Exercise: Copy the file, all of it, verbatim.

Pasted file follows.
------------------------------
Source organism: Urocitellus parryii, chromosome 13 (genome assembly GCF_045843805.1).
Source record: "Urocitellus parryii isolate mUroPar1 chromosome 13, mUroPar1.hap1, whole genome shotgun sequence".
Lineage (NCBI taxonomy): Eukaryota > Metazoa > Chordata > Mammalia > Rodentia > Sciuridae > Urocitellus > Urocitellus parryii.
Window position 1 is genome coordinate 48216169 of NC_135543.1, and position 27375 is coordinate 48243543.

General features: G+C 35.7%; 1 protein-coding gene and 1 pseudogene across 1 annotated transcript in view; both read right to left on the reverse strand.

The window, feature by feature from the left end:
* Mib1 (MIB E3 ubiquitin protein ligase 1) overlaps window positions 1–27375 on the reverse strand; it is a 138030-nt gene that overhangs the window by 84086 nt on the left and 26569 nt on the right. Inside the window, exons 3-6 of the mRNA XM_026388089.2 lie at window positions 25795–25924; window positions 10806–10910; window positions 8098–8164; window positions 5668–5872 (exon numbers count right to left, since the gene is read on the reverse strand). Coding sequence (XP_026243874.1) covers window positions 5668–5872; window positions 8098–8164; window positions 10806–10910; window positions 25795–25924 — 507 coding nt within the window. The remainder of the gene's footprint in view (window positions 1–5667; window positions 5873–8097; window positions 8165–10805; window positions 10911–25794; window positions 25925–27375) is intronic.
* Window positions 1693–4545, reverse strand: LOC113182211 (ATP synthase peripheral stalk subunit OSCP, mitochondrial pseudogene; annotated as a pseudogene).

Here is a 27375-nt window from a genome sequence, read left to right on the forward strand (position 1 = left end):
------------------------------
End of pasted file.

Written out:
Source organism: Urocitellus parryii, chromosome 13 (genome assembly GCF_045843805.1).
Source record: "Urocitellus parryii isolate mUroPar1 chromosome 13, mUroPar1.hap1, whole genome shotgun sequence".
Lineage (NCBI taxonomy): Eukaryota > Metazoa > Chordata > Mammalia > Rodentia > Sciuridae > Urocitellus > Urocitellus parryii.
Window position 1 is genome coordinate 48216169 of NC_135543.1, and position 27375 is coordinate 48243543.

General features: G+C 35.7%; 1 protein-coding gene and 1 pseudogene across 1 annotated transcript in view; both read right to left on the reverse strand.

The window, feature by feature from the left end:
* Mib1 (MIB E3 ubiquitin protein ligase 1) overlaps window positions 1–27375 on the reverse strand; it is a 138030-nt gene that overhangs the window by 84086 nt on the left and 26569 nt on the right. Inside the window, exons 3-6 of the mRNA XM_026388089.2 lie at window positions 25795–25924; window positions 10806–10910; window positions 8098–8164; window positions 5668–5872 (exon numbers count right to left, since the gene is read on the reverse strand). Coding sequence (XP_026243874.1) covers window positions 5668–5872; window positions 8098–8164; window positions 10806–10910; window positions 25795–25924 — 507 coding nt within the window. The remainder of the gene's footprint in view (window positions 1–5667; window positions 5873–8097; window positions 8165–10805; window positions 10911–25794; window positions 25925–27375) is intronic.
* Window positions 1693–4545, reverse strand: LOC113182211 (ATP synthase peripheral stalk subunit OSCP, mitochondrial pseudogene; annotated as a pseudogene).

Here is a 27375-nt window from a genome sequence, read left to right on the forward strand (position 1 = left end):